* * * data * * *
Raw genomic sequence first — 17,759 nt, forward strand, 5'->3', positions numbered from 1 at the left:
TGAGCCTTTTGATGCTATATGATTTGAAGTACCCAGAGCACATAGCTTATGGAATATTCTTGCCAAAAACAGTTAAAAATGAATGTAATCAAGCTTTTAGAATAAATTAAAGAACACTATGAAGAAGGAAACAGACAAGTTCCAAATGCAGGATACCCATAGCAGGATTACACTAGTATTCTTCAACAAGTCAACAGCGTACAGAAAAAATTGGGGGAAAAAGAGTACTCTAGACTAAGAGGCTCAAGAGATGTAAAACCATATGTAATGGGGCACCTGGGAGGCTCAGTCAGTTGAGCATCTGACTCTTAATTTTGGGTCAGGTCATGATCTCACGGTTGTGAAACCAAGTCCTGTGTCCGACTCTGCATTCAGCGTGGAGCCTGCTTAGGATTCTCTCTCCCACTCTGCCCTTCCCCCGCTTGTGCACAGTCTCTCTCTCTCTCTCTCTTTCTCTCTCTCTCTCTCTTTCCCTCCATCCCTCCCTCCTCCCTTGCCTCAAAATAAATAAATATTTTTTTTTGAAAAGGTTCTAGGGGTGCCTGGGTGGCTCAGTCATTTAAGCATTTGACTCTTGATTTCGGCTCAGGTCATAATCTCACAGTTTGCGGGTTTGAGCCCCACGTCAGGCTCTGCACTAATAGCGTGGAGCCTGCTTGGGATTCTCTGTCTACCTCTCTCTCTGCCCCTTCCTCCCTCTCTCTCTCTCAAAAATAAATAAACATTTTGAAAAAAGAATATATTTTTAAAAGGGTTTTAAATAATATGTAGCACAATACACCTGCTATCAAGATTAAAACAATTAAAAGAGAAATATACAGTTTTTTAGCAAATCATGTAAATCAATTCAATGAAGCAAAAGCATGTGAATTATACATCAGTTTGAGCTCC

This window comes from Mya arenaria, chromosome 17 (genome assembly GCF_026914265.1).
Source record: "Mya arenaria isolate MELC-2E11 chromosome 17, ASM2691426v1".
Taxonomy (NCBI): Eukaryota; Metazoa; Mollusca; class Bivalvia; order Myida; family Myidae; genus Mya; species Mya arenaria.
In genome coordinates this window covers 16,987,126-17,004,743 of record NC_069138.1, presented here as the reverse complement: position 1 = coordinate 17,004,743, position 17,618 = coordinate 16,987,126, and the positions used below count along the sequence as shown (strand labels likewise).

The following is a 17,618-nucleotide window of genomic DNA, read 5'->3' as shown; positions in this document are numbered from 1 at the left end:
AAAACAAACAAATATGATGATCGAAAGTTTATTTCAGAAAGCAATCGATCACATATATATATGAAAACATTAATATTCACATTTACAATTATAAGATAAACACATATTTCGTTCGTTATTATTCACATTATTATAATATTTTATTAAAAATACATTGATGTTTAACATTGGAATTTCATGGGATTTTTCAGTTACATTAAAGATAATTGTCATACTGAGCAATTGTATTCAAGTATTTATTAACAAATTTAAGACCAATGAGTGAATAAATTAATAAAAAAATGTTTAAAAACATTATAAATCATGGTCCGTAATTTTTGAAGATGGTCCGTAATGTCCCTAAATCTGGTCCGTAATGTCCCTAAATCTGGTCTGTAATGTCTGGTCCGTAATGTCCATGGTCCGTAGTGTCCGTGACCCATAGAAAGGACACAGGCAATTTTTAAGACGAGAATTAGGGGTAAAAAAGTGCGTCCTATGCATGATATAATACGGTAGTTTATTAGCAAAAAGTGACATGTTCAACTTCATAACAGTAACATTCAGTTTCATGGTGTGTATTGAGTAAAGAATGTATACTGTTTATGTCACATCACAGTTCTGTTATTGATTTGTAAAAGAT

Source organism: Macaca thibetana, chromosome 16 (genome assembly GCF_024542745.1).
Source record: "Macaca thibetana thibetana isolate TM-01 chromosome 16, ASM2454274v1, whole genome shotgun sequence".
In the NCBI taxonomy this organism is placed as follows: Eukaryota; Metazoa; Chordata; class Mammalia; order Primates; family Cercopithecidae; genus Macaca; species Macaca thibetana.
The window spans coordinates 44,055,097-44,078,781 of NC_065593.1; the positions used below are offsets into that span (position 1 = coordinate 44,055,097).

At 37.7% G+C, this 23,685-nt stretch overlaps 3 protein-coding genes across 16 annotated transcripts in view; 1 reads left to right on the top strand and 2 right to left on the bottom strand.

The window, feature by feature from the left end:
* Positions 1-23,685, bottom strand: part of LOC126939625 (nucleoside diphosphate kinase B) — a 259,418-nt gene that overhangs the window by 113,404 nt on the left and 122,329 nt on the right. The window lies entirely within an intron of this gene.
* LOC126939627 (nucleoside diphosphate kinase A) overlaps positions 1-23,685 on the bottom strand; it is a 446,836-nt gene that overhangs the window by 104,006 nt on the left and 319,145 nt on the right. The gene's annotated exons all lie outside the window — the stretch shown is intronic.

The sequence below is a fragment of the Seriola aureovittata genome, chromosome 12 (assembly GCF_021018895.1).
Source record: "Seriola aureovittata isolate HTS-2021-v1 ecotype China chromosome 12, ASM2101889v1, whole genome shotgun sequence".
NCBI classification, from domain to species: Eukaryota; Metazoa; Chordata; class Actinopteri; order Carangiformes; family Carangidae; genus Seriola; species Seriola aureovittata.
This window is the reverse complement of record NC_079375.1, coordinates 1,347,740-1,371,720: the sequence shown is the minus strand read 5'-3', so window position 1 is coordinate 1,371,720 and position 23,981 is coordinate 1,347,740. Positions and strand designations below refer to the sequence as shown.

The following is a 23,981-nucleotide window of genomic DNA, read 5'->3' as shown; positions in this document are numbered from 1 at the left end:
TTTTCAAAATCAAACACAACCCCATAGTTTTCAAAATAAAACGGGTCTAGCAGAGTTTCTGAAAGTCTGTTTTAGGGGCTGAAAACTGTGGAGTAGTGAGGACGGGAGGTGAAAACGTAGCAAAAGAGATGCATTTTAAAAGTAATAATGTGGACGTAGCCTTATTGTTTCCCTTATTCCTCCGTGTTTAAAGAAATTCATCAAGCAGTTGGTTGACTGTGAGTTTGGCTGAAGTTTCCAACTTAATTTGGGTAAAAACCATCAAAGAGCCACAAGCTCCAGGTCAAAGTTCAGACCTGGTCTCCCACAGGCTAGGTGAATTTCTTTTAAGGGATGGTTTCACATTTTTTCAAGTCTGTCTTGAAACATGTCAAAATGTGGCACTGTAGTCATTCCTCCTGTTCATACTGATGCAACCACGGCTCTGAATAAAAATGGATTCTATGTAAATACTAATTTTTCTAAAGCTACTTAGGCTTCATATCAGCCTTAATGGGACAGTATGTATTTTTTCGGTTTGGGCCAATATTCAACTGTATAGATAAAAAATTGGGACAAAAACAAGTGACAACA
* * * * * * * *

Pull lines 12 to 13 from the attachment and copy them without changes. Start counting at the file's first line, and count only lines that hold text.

The window spans coordinates 44,055,097-44,078,781 of NC_065593.1; the positions used below are offsets into that span (position 1 = coordinate 44,055,097).

At 37.7% G+C, this 23,685-nt stretch overlaps 3 protein-coding genes across 16 annotated transcripts in view; 1 reads left to right on the top strand and 2 right to left on the bottom strand.